When IT Meets Politics

Jul 20 2015   1:02PM GMT

BT declares war on Ofcom – your opportunity to help reset the UK regulatory landscape

Philip Virgo Profile: Philip Virgo

Tags:
21CN
Broadband
competition
DCMS
EE
Gigaclear
Inca
ITS
lDCIS
Ofcom
Openreach
Virgin Media

I  was intrigued by Gavin Patterson’s reported attack on Ofcom for even raising the question of separating out Openreach. But for the “problems “of the BT pension fund and the block on foreign ownership of its surveillance operations, BT would probably have been broken up by its shareholders long ago. Today its share price is £4.50 (from a nadir of under £1.00 after a peak of £15.00) but a break up could be under way, before Ofcom completes its consultation, if it were to lose badly in the current battle to sign up those who want to watch TV over their smart phones (and Treasury and GCHQ were to remove their objections). Conversely, if BT wins well, it will need a massive rights issue to fund the extra investment in network capacity (EE as well as Openreach) to carry the explosion in mobile (even more than fixed) traffic under way.

The supposed threat to stand still on infrastructure investment because of uncertainty may prove to be a “Ratner gaffe” – especially if HMG reminds others of the availability of guarantees as used to underpin Virgin’s £3 billion spend on upgrades and extensions. A whole new generation of competitors (City Fibre, Gigaclear, ITS etc.) have investor backing to build lower cost, higher speed all-fibre networks to fill the other gaps left by the run down of BT’s 21CN investment programme (after local loop unbundling changed its core business model).  They would like BT to provide regional and national backhaul. But others are already stepping into this market too as sector regulators (e.g. for financial services) open up the market by demanding that payment systems (for example) have fall-back facilities over networks that are not critically dependent on each other.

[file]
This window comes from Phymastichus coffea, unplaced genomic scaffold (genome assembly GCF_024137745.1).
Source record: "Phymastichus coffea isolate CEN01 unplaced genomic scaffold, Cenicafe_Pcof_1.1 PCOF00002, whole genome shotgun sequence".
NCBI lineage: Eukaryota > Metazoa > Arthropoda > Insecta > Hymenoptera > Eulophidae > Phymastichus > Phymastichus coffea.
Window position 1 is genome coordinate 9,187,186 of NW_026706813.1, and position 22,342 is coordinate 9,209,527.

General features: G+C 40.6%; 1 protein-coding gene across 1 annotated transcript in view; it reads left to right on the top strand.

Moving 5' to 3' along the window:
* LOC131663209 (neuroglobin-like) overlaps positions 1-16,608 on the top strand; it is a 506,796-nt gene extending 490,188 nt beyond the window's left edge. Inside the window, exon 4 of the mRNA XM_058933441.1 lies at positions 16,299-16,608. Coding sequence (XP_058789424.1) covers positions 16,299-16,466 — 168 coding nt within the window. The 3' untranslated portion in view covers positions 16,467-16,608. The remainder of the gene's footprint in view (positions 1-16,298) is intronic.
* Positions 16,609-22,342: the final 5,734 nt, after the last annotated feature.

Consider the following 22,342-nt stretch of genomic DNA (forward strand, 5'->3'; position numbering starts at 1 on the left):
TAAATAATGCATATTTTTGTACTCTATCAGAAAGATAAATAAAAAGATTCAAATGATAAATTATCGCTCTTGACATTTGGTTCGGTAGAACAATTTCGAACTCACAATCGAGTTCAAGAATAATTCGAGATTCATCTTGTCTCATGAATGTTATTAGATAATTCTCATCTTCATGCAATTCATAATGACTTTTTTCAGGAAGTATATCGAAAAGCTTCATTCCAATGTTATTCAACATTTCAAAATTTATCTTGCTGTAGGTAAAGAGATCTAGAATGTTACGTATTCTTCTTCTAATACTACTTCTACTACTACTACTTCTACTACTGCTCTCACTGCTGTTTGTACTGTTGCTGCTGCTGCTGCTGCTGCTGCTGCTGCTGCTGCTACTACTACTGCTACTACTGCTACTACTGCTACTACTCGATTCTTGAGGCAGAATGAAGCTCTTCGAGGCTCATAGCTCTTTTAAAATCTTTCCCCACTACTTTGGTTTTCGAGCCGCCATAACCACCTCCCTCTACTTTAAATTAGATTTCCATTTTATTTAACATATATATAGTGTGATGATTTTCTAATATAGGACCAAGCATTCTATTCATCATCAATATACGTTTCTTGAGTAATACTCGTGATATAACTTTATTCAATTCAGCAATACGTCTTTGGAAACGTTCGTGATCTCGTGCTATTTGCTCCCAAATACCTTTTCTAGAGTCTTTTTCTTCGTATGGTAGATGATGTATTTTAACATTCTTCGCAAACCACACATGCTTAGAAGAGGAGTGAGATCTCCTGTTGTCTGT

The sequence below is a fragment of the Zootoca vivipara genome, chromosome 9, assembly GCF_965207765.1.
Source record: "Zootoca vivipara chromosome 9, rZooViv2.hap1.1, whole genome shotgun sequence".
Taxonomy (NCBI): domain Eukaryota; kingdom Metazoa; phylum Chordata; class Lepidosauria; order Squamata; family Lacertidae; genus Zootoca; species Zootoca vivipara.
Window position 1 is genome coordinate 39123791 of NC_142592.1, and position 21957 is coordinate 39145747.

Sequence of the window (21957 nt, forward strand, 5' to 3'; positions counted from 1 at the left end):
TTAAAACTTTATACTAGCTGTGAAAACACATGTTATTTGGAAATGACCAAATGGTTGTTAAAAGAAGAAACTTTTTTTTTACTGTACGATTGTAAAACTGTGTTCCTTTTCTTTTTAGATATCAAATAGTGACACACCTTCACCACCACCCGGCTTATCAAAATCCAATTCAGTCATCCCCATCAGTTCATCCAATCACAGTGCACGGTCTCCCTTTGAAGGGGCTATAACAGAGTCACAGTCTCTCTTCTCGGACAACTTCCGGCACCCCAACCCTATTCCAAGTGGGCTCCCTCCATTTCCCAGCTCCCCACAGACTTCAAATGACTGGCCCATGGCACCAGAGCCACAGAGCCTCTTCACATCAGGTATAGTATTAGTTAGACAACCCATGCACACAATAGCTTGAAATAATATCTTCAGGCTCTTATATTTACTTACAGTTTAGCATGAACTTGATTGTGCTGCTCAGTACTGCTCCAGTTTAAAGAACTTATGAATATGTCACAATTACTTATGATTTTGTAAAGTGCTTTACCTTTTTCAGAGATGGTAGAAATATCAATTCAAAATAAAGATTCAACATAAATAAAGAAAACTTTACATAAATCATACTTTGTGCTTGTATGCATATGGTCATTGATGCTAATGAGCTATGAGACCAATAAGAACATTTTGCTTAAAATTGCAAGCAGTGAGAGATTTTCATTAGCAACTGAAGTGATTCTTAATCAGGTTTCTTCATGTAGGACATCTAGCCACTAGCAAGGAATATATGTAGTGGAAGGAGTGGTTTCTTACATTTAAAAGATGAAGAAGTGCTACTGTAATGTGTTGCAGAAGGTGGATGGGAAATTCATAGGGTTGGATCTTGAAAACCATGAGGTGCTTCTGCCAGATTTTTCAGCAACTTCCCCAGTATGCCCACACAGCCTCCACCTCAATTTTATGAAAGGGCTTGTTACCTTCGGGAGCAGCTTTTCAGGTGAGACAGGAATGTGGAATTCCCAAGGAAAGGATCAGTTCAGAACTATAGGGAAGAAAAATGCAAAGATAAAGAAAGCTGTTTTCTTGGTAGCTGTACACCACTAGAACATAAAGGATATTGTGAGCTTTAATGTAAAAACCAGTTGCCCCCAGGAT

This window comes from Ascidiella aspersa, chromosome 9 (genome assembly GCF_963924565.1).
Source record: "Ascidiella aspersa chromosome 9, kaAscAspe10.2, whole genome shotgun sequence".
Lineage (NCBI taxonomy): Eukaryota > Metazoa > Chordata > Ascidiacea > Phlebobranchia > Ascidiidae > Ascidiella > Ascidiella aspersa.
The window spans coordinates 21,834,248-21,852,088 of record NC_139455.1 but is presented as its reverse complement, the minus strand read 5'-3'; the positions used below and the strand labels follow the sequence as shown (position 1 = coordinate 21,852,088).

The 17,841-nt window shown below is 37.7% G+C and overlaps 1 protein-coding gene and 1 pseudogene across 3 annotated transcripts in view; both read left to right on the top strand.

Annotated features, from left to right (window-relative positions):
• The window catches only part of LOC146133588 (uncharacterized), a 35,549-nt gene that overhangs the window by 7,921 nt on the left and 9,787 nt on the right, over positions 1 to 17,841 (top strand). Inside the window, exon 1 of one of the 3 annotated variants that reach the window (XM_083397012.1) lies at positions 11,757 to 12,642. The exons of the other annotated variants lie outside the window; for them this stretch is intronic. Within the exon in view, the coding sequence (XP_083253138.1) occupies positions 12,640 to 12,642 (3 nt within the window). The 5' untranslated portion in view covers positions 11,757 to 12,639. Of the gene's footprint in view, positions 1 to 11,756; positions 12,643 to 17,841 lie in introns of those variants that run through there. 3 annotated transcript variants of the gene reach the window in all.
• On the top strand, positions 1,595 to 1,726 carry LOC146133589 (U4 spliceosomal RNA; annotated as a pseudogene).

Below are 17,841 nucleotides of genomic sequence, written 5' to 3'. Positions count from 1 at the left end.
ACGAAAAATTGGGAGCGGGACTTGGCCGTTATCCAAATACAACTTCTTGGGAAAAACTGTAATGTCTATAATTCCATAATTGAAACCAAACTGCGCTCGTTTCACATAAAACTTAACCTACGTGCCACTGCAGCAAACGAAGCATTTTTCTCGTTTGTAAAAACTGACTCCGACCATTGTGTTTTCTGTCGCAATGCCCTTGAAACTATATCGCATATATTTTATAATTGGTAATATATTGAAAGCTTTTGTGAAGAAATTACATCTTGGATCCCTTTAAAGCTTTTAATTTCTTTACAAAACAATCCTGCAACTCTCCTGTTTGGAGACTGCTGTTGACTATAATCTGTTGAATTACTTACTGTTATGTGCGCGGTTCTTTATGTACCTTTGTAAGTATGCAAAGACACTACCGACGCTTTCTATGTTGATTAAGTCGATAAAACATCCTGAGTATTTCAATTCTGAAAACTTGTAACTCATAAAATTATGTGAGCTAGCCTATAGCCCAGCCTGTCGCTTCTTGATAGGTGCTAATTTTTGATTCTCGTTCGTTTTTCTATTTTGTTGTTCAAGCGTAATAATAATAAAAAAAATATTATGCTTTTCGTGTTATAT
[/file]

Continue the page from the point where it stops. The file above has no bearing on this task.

The lack of investment in Openreach over the past decade (compared to period before local loop unbundling or the recent acceleration in infrastructure spend by its competitors) means that BT may lose its monopoly position across much of the UK before it is broken up – unless, of course, it responds positively to those shareholders who want it to lead that process. That leaves open, however, the question as to whether a break up would be good for stimulating competition, let alone investment. I suspect not.

You have until 8th October to help ensure that Ofcom becomes an effective competition regulator, helping re-create a globally competitive UK communications market in which customers (both residential and business)  have genuine choice and investors have confidence that the risks they take will not be compounded by political and regulatory uncertainty.

Do not waste that opportunity.

The discussion document for the Ofcom Strategic Review of Digital Communications  illustrates just how far thinking about the UK Broadband market has moved on since the consultation over the Digital Communications Infrastructure Strategy was launched during the silly season last year, with almost no publicity. Readers may remember my exercise to overcome that lack of publicity, drum up responses from other than the usual suspects by pointing out what was at stake, organizing a round table of those considering responses and getting these into the public domain because DCMS had no plans to put the responses into the public domain until after it had responded. The full set of responses is now available and I very much hope that Ofcom will be using them as part of its input. It is not, however, obvious from its discussion document.
 
The document is hard going. Even the executive summary is nearly 20 pages and needs a “Director’s Digest” to bring out the key points. But it has been released before the start of the silly season and the deadline for responses is not until after the end of the last party conference. 

I therefore strongly recommend reading it all, pondering the implications and responding accordingly.

I will post separately a copy of my own “dirty digest” to help readers understand the implications of some of the more measured language in the executive summary. I also strongly  recommending  reading Malcolm Corbett’s excellent paper on why we should “Support the Digital Innovators”    and, if you can, attend the INCA meeting  on Financing Independent Networks on Wednesday  to get a better understanding of what has changed over the past year.

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